D.C. area Islamic groups met on Capitol Hill Tuesday to push their lawmakers to pass health care reform that will help newcomers to the U.S.
At a policy get-together, members of several Islamic groups suggested Congress take an inter-faith approach, one that is based on moral principles, when considering health care legislation. The group members realize their hopes for a single payer system are dashed, and the prospects for a government insurance plan continues to dwindle.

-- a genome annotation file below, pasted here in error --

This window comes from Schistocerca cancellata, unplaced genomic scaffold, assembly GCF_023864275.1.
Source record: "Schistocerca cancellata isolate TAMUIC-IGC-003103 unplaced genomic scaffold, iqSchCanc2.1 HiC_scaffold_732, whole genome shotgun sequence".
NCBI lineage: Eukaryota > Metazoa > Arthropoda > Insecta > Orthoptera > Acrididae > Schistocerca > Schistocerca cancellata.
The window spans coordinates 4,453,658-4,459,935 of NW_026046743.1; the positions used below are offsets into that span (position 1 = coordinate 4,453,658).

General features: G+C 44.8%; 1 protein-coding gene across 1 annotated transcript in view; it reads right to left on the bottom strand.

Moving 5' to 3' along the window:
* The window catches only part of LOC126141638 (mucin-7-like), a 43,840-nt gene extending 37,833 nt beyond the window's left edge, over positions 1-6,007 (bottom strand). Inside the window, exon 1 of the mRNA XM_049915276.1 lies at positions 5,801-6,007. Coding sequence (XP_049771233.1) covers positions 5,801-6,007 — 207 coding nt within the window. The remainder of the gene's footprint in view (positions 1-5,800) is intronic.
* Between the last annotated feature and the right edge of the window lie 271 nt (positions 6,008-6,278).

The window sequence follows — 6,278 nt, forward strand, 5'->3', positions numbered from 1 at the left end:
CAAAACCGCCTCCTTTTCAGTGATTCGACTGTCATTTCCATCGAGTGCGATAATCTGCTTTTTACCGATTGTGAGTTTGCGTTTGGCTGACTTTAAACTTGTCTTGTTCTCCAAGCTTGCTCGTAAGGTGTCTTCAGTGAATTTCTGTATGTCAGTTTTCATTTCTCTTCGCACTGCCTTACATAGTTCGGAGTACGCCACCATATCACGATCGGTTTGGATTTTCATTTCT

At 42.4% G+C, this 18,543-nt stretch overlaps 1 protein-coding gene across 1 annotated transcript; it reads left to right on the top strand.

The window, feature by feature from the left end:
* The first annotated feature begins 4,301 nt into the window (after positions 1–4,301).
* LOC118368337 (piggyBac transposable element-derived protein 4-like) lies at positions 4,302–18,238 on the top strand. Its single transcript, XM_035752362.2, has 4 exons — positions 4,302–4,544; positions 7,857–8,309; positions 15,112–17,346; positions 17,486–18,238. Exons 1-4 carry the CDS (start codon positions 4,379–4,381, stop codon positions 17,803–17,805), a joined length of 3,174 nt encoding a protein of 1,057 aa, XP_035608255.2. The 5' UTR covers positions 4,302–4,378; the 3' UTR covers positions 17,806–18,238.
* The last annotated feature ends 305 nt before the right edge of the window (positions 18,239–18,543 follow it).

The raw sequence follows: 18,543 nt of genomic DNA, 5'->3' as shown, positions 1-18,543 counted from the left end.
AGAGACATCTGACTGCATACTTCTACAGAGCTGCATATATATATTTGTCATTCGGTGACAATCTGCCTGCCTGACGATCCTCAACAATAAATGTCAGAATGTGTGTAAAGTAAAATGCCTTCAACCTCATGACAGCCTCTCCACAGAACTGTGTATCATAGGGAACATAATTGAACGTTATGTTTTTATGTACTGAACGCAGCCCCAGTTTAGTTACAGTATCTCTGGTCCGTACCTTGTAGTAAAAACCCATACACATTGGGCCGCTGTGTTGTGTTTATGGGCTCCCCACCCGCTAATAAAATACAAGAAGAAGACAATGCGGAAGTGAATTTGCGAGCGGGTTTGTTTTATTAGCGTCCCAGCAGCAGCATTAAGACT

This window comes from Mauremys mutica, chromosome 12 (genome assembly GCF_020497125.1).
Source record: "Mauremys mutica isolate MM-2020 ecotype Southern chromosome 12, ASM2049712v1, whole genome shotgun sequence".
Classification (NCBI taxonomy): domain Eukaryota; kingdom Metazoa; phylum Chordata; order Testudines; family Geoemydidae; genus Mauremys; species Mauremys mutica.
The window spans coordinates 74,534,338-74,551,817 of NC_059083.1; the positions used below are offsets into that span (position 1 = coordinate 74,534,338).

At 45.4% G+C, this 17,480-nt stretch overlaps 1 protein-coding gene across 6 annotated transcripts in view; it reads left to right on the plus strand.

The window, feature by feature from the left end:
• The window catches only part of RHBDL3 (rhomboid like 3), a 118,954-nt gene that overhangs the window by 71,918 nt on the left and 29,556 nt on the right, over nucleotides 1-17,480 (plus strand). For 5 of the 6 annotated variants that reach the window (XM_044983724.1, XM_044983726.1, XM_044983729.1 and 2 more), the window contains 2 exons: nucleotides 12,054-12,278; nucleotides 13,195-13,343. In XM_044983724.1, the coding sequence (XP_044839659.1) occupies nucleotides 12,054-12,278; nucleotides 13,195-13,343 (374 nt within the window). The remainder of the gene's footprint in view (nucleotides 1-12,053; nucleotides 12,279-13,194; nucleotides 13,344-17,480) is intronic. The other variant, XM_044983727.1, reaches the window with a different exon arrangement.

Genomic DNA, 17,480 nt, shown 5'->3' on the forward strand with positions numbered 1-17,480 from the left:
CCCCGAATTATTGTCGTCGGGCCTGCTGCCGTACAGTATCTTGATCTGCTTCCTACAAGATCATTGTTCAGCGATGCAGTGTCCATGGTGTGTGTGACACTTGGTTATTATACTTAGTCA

Khalique Zahir is a physician at I-nova Fairfax Hospital.
"In this particular area it tends to be a little more affluent than the northern Virginia area and southern Maryland area which has a lot of educated Muslims," says Zahir. "Fortunately they are all usually the kind of people insured. A larger percent of the people who are refugees who have sought political exile in the country and are now American citizens are uninsured."
Zahir said a public option is needed to cover the nation's 1.5 million Muslims who are insured. He said a lot of Muslims traditionally follow religious teachings and opt for local care or herbal medicine that doesn't cure serious illnesses.
Sara Sciammacco reports...